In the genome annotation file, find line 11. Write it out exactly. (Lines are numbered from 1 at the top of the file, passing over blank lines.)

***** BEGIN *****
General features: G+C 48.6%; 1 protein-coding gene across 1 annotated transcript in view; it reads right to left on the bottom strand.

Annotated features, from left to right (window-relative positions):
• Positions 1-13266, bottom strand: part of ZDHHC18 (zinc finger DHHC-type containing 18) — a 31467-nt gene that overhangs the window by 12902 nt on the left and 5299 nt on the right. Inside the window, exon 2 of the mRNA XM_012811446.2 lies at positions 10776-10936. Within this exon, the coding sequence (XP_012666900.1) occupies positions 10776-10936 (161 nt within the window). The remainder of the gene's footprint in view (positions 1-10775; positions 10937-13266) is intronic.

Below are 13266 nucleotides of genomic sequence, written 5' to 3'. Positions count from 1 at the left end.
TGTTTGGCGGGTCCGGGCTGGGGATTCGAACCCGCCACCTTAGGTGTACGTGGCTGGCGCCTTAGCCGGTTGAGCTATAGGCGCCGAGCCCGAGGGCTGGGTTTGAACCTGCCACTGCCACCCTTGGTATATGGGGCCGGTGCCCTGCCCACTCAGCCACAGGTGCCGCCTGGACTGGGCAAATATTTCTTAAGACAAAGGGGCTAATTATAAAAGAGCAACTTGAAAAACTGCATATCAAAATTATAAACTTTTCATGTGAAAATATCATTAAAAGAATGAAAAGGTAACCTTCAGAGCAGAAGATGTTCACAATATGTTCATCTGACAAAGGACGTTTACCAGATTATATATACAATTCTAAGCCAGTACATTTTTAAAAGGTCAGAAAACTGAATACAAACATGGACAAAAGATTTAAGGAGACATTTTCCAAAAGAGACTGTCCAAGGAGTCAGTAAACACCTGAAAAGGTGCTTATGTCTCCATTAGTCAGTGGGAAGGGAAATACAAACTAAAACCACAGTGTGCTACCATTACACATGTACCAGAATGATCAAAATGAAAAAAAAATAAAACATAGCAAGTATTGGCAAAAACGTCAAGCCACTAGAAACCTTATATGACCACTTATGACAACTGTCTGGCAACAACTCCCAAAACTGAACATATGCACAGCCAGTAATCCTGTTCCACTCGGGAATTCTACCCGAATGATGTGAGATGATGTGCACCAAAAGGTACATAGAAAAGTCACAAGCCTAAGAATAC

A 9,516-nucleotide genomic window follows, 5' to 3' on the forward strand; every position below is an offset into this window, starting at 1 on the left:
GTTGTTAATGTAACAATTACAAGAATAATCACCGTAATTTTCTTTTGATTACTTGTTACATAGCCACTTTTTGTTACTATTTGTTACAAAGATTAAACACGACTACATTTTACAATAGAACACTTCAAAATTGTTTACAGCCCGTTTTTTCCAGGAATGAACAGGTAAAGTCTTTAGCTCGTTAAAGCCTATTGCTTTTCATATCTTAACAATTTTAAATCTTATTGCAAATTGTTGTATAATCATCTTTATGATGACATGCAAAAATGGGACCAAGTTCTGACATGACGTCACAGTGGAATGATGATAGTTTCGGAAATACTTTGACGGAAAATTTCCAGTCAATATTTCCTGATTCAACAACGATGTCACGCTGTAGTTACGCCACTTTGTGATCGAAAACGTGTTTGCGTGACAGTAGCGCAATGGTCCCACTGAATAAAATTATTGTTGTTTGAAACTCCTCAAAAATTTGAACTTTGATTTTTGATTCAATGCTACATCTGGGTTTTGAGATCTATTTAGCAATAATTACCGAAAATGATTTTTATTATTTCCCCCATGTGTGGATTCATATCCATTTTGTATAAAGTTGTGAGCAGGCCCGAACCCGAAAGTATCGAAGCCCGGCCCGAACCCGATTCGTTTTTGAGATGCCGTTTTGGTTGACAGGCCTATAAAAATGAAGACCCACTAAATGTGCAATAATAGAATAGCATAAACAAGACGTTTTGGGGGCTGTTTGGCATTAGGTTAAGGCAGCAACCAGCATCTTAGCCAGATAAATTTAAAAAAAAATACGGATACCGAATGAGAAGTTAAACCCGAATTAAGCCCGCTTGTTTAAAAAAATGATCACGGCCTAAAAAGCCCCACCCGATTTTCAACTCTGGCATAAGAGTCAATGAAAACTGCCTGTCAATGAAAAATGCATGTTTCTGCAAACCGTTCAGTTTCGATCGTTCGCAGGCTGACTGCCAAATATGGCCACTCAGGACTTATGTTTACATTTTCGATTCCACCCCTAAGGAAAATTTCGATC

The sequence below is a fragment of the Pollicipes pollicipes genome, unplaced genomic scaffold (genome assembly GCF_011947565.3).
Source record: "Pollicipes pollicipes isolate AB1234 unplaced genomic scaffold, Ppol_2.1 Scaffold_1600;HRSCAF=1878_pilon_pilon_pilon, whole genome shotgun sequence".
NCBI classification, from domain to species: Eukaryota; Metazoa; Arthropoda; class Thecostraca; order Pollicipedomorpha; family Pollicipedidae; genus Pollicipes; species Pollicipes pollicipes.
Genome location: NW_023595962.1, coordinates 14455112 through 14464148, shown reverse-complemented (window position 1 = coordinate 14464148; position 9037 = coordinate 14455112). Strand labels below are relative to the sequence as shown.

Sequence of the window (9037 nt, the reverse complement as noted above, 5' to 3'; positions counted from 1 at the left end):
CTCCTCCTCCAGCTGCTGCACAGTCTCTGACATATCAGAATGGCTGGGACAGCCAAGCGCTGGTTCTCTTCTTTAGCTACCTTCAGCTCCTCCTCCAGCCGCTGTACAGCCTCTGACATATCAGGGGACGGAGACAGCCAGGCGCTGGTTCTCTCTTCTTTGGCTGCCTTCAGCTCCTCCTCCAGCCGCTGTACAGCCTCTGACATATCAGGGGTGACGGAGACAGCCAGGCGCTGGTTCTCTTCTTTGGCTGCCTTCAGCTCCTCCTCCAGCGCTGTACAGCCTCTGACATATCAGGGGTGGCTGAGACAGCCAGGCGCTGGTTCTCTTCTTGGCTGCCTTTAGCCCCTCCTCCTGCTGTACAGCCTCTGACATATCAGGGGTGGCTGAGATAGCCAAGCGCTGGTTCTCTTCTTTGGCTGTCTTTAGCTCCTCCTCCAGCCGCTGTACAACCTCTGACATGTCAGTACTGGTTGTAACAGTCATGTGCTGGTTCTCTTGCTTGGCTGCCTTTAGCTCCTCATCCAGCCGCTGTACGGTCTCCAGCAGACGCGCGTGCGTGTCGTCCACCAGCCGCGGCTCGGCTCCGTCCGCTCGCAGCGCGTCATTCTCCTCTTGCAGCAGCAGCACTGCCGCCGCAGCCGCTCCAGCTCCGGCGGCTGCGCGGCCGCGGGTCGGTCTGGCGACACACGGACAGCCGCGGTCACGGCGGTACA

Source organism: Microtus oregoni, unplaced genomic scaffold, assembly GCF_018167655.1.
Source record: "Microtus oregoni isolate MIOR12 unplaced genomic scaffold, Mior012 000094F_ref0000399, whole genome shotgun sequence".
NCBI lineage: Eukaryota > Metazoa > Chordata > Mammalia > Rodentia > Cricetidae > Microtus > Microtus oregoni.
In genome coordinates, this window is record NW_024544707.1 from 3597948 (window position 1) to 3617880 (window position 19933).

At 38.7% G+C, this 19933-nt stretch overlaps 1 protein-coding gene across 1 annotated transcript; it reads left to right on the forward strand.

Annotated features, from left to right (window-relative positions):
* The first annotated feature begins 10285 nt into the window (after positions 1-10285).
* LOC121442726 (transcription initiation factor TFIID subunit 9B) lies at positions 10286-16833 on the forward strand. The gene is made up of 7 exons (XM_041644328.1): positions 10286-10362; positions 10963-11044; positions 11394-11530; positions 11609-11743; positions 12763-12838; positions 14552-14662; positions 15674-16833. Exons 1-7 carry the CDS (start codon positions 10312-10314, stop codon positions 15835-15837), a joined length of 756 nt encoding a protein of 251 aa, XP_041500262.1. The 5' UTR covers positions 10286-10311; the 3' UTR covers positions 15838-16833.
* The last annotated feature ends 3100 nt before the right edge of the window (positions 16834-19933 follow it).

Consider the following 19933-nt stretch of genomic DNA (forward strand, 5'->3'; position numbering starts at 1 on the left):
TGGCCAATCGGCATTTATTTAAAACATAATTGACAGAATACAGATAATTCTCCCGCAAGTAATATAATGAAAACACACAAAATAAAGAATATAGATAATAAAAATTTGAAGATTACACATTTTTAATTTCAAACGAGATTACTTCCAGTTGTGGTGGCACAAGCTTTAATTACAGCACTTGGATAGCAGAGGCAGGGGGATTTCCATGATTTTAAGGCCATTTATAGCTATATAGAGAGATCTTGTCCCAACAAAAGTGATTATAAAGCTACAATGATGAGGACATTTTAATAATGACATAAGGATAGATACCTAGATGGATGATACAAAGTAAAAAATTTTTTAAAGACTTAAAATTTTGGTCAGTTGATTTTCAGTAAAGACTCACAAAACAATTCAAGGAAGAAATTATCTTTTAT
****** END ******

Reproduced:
Genome location: NW_023595962.1, coordinates 14455112 through 14464148, shown reverse-complemented (window position 1 = coordinate 14464148; position 9037 = coordinate 14455112). Strand labels below are relative to the sequence as shown.